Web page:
1. Indeed! Typical Paul clue and very well constructed I thought, needed nearly all the checkers before the penny finally dropped! A great photo opportunity for Gazza too!

              Did you do the one last week with the chewing gum song? Another classic although already done by Enigmatist/Elgar a couple of years ago! How they got all that lot into a single grid beggars belief!

              1. Yes I did do the chewing gum one – another good puzzle. I tend to do all the cryptics most days – I really must seek counselling for my addiction. I did find on Saturday though that doing crosswords for hours got a bit much and my old brain said ‘stop, ehough’. Normally I do a puzzle, do some work, or domesticity if I am at home, then return to a crossword and so on. Saturday I did the DT before I left home, looked at 4 others on the train and then continued with them and some more in the pub, until eventually I had to say ‘yes I will look at your puzzle, but not today…’as the cryptic grey matter refused to cooperate any more. To think, before i ‘found’ BD I only did the DT and the Toughie. What a lot of fun I missed.

                1. I’m getting nearly as bad as you! I do the DT, Toughie and Grauniad most days and, if bored and the sites are working, sometimes dredge an old one from the archives as well! The Grauniad site’s best for that as you can search it by setter.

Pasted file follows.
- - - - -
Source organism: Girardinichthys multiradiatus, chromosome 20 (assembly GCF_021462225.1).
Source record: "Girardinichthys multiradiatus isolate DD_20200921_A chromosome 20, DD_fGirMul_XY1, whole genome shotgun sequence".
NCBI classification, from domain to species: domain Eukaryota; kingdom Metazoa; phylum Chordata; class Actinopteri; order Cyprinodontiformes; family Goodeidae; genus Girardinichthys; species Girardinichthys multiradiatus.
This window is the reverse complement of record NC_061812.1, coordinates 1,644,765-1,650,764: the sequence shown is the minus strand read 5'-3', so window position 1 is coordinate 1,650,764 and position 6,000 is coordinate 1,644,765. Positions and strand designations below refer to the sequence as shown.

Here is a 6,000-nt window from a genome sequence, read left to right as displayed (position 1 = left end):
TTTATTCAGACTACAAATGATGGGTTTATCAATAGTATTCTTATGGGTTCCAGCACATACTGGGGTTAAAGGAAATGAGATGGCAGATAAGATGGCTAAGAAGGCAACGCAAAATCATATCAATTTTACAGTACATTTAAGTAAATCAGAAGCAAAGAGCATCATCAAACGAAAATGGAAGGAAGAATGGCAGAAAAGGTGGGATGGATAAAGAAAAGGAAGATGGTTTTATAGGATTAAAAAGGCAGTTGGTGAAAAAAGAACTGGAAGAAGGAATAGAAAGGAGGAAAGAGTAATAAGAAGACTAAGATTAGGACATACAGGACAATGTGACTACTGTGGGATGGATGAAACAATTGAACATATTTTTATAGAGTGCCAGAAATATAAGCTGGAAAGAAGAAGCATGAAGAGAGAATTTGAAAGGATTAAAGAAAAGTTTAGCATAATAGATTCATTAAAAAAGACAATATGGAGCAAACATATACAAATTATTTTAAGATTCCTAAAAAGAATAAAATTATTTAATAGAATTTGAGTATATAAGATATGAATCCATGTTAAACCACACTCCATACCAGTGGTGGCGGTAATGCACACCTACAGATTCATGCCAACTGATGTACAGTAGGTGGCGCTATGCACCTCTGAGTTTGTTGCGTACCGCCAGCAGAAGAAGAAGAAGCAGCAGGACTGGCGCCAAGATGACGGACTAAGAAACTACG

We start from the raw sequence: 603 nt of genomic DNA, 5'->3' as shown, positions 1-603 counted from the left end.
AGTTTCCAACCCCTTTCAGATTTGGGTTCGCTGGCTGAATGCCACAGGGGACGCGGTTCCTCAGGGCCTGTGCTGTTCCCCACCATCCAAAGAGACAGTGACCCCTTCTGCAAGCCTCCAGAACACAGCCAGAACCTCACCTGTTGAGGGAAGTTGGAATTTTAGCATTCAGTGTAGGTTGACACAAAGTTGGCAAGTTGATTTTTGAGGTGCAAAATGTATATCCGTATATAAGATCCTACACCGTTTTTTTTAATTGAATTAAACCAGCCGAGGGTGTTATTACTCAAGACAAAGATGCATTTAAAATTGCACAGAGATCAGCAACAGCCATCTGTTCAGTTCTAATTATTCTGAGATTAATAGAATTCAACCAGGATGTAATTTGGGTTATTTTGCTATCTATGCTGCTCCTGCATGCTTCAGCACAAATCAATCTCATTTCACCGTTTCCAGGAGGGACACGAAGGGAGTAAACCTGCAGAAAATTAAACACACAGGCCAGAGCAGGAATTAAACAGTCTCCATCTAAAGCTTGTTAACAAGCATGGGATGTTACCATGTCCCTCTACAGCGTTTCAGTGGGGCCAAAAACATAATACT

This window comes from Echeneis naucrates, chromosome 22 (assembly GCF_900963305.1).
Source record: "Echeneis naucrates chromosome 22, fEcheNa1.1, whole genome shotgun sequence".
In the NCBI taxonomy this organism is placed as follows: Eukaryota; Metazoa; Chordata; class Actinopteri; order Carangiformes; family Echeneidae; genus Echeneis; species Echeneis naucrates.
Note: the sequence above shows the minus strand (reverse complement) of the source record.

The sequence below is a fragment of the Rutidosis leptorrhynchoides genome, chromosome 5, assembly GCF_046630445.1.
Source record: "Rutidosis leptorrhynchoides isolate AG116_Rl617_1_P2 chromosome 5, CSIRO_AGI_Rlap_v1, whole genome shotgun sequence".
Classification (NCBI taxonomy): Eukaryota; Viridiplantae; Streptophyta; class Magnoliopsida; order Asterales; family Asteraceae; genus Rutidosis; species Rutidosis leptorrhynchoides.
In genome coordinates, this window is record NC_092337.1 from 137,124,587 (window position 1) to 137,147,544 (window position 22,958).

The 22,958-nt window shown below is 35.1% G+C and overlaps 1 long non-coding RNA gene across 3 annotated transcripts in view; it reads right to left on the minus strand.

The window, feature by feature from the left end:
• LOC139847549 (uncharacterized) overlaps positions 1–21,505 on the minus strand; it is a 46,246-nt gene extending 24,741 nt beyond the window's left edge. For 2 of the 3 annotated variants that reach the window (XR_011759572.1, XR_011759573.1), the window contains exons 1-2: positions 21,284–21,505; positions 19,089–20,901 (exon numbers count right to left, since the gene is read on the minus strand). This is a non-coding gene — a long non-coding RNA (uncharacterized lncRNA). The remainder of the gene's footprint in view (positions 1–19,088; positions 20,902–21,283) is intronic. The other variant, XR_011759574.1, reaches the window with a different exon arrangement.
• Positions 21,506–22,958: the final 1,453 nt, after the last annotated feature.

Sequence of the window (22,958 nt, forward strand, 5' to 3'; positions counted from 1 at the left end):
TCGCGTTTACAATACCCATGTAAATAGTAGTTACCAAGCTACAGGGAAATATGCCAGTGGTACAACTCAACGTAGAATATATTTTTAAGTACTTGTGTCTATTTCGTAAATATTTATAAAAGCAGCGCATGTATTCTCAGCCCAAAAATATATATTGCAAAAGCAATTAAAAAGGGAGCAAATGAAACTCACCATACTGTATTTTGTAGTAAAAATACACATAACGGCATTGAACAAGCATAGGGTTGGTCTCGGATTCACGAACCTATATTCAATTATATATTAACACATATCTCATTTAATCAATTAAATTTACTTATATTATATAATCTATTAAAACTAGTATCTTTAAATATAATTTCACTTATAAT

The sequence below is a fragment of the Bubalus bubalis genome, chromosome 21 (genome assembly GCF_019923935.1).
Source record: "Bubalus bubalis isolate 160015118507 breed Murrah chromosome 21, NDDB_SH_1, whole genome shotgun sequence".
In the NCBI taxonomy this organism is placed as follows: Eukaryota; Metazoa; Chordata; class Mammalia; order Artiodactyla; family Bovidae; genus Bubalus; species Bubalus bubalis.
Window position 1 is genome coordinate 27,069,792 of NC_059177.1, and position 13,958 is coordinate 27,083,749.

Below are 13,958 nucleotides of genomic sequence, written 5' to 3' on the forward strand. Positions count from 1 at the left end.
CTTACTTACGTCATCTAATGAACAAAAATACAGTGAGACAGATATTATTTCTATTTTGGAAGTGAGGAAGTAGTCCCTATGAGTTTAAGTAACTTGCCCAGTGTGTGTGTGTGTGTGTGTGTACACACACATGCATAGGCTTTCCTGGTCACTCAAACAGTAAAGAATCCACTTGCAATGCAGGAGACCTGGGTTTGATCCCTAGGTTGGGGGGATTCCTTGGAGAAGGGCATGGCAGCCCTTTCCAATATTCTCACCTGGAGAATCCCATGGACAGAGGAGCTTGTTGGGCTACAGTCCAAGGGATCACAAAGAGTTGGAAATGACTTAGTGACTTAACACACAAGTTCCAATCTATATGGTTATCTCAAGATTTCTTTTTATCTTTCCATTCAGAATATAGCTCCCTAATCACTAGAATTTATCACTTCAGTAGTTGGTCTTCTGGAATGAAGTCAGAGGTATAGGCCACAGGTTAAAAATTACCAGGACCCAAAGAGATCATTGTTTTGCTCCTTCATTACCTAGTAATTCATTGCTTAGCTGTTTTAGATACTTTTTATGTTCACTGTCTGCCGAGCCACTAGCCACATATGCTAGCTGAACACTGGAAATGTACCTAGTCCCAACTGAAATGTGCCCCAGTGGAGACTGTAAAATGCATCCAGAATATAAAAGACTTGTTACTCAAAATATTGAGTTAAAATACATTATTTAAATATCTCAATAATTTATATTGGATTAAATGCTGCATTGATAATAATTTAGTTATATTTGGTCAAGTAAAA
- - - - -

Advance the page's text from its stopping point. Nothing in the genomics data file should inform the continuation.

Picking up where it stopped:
Sad I know but the joys of retirement!

            2. 5/21 – very amusing! My first to go in; as soon as I saw ‘stretcher’ the second word was obvious :)

              1. What are the odds against “tailless dog” appearing in two crosswords on the same day with the same result?

  13. An early input from me for a change!
    Solved this one quickly. Faves : 11a, 17a, 26a, 28a, 7d, 15d, 20d & 25d.
    I thought that the surface reading of 16d was weird.

    1. I thought it read ok Derek, it was just that there were three possible anagram indicators there, sabotage, ruined and pants, clever I thought :-)

  14. Enjoyable one today, but particularly tickled by the misdirection in 16d. Three viable anagram indicator/fodder combos in just four words – nifty.

  15. Definitely a 4* for Enjoyment, but found it more difficult than usual for a Wednesday – needed much assistance from electronic friends.

    Favourite has to be 16d – took a long, long time to pick the correct anagram indicator. 8a a close second for the surface reading!